An interview with Mitchell is an event. This one occurs in two locations. The first is at the Daily Grill in the Brentwood area of Los Angeles, where Mitchell has her breakfast almost every day around 3 p.m. She typically starts with a bowl of soup (lentil, the day of our chat), followed by eggs, toast and salad — most of which she only half-eats because she always seems to be firing up one of her American Spirit cigarettes. Mitchell is such a regular at this haunt that on occasion “crazy fans” have called her there on the phone.

The second is at twilight, at her $6-million Bel Air mansion. She calls it “the hacienda” because of its tiled Spanish-style roof, interconnecting rooms and salmon-pink exterior. The scent of orange and lemon trees pervade the air. A Mercedes sports car and a Land Cruiser sit in the driveway. Inside one finds a Haida “welcome bear,” solid-wood antique furniture, her own paintings, a cabinet crammed with CDs. Cats with names such as Nietzsche, Mojo and El Cafe are everywhere. On a coffee table, there’s The Portable Oscar Wilde, People magazine, Architectural Digest.

Any understanding of Mitchell’s career is incomplete without an assessment of her visual art, which, while not as celebrated as her music, is nonetheless an integral component of her sensibility. On the one hand, she is a pop diva and music innovator who has sold millions of records worldwide; whose songs have been recorded by talents as diverse as Judy Collins, the Byrds and Nazareth; who, at age 25, wrote the anthem for the Woodstock generation and established herself as a rock poet that many have emulated but few have surpassed. And on the other, she is a self-described devotee of van Gogh and Matisse, who, in a backroom of her mansion, toils nightly developing imagery gleaned from the rural roads and plains of the Prairies.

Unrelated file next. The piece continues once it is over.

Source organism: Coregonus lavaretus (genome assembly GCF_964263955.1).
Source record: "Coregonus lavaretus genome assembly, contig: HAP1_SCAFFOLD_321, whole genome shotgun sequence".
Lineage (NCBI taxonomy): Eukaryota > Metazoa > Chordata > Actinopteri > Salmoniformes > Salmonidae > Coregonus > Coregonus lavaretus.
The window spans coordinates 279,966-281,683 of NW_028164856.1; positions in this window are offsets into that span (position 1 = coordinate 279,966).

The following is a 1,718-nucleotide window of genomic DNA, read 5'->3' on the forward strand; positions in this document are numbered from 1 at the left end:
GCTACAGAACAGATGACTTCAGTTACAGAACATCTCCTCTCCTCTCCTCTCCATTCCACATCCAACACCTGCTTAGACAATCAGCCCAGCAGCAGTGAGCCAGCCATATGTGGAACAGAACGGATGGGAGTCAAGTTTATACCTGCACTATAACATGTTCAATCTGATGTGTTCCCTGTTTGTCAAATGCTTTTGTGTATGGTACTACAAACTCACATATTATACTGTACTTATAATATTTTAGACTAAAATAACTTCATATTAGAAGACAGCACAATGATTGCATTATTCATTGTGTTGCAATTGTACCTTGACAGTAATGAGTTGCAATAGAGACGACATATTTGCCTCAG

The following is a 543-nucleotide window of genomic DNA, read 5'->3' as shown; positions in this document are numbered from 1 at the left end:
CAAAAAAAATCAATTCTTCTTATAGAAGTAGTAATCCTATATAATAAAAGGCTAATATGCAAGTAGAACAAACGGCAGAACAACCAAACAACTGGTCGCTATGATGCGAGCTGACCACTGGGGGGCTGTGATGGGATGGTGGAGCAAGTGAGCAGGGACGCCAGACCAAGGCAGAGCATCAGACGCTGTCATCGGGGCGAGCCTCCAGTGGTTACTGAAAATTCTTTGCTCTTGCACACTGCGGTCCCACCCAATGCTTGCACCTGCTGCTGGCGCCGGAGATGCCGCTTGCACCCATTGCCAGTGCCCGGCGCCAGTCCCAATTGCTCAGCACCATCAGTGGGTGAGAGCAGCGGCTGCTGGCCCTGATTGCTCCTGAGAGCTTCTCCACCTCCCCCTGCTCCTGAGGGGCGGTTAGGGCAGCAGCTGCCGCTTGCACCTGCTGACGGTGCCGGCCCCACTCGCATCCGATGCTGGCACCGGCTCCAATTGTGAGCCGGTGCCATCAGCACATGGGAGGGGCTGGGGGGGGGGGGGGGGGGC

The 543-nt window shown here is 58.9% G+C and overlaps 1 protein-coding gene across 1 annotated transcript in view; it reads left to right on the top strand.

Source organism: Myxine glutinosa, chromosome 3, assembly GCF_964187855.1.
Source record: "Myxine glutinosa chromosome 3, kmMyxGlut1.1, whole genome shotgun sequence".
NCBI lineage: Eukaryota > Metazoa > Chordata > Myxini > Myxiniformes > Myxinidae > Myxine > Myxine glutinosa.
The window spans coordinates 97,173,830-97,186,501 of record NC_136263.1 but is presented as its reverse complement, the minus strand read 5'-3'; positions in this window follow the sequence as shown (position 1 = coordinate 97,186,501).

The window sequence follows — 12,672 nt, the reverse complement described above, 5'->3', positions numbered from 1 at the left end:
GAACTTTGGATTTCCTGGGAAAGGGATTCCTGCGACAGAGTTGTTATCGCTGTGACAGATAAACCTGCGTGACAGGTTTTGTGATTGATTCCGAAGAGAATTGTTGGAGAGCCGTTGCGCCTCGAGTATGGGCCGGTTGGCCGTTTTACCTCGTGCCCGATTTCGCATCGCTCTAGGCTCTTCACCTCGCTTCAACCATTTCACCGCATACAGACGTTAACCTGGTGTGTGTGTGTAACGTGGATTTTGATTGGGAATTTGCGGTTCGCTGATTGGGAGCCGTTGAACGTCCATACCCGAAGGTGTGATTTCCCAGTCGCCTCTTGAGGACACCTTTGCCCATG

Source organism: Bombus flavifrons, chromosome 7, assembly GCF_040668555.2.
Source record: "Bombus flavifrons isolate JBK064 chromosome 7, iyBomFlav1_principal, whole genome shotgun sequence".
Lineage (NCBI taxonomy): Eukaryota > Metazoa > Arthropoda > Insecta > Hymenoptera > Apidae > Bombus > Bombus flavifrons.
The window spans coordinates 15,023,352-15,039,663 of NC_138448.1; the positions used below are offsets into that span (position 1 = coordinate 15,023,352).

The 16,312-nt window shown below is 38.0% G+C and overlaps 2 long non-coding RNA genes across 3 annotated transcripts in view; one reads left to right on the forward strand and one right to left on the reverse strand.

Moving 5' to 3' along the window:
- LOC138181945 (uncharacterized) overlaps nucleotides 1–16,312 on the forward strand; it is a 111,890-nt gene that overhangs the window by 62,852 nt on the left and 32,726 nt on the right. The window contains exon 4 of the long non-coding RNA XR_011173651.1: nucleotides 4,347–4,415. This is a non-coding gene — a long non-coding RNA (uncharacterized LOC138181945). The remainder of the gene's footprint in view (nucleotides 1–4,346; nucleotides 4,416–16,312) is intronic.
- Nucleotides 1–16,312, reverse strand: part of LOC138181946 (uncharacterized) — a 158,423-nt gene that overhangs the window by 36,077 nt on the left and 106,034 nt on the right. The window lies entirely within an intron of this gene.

“Because I’m so busy and because I think of myself as a painter, I desperately guard the time that I have to paint,” she says. “And sometimes I’m irresponsible to my career in order to paint. Because painting is obsessive. I forget to eat. I forget to sleep. And a lot of times, the painting idea will come along at an inappropriate time, like when I’m supposed to be doing interviews or guarding my health. I can’t help it. It’s not like it’s a voluntary thing. I’m driven to paint.”

If it sounds intense — it is. Call it an extension of Mitchell’s own fervent personality. Nothing she does is by half-measures. Even talking — which is akin to her nicotine habit, in that she throws out long rings of sentences that often keep her wired for the night. Which is a good thing, since Mitchell, 56, sleeps most of the day.

She likes her coffee and the more she drinks, the faster her tongue moves. But none of it is idle chatter. Her conversations — monologues is perhaps the more precise term — brim with bits of philosophy, chunks of cultural analysis, swatches of anecdotes about the lives of the great artists whom she has studied intently as part of her own process of growth as a painter. There’s also a great deal of talk about herself, which is to be expected from someone for whom the personal is the essential component of her art. In fact, “no art that isn’t personal has any vitality,” she pronounces.

Painting and music are complementary components of her sensibility. Her songs are born of tribulations both endured and witnessed in the world at large. “I am plagued with involuntary visions of the blight that we are, this species on the planet,” she says. “I’ve been cursed with this vision of scum at the water’s edge, which gets in my music.”